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2000 Jordan Institute
for Families

Vol. 1, No. 3
Spring 1996

Intervention Points: Children in Need

  • Attend to children's educational needs. Help caregivers locate remedial services for children who have fallen behind in school. Remember that reading skills are fundamental to almost any other activity. If you must choose, put the emphasis on reading.

  • Help caregivers foster a child's religious tradition. Foster families should make strong efforts to encourage foster children to continue in the spiritual beliefs and practices of their birth families. (Of course, a child in placement should not be forced to participate in religious observances.)

  • Help children in placement stay in touch with adults with whom they have long-standing relationships. These relationships may make the difference for this young person. Ask children to name the adult they most trust and admire. Build this relationship in as part of your treatment effort.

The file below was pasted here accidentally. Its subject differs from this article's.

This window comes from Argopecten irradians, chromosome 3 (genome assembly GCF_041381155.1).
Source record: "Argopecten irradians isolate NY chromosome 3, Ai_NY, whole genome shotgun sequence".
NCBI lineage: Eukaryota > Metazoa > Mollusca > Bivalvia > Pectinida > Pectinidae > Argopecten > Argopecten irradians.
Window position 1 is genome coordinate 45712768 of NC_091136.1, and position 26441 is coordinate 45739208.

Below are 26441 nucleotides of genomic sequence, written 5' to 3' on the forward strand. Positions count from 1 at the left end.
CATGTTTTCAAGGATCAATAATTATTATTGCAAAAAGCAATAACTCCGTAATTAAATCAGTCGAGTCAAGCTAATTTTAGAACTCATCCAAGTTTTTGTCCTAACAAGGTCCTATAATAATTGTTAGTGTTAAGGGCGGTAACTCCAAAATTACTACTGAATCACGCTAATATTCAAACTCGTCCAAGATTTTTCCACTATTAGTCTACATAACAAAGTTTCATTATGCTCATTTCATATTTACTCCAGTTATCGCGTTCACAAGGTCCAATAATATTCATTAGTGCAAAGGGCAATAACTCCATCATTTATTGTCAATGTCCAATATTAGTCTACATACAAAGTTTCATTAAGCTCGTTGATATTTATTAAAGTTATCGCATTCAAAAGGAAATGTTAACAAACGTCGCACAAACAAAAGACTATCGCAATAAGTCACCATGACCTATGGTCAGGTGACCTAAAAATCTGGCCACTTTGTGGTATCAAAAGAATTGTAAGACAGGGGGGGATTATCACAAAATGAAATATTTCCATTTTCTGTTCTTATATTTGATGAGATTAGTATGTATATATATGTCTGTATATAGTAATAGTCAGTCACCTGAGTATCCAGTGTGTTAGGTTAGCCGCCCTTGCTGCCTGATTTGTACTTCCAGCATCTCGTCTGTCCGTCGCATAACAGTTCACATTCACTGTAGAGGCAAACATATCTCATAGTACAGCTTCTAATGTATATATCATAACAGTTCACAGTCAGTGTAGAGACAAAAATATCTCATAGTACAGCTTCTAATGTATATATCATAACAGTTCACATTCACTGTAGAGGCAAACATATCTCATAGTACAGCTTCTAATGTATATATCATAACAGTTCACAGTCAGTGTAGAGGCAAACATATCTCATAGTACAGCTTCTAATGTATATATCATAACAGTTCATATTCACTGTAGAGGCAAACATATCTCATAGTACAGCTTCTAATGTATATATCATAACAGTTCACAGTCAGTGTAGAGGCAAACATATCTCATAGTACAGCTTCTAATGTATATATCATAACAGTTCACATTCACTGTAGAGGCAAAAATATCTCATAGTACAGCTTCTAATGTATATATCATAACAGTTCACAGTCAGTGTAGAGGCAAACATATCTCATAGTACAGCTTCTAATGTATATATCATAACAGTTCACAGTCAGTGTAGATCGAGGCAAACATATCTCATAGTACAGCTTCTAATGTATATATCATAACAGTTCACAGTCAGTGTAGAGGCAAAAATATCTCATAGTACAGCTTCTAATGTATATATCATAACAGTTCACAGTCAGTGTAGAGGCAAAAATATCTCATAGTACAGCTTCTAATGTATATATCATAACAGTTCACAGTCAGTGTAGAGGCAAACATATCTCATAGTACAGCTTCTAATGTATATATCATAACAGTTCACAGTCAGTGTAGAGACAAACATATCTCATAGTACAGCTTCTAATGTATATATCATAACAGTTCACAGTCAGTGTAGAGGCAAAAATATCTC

• Help young people find hobbies. Mechanics, sewing, art, music, sports, or dance are all possibilities. Doing can be as useful as talking for some young people.

  • Help young people give to others. Just because they are in need of services does not mean they have nothing to give to their communities.

  • Remember to look for "second chances" for young people. This is especially important for youths whose home lives are troubled and who may be acting out themselves. Even for the child who appears hopeless, it's never clear what opportunity or relationship may make a difference.

1996 Jordan Institute for Families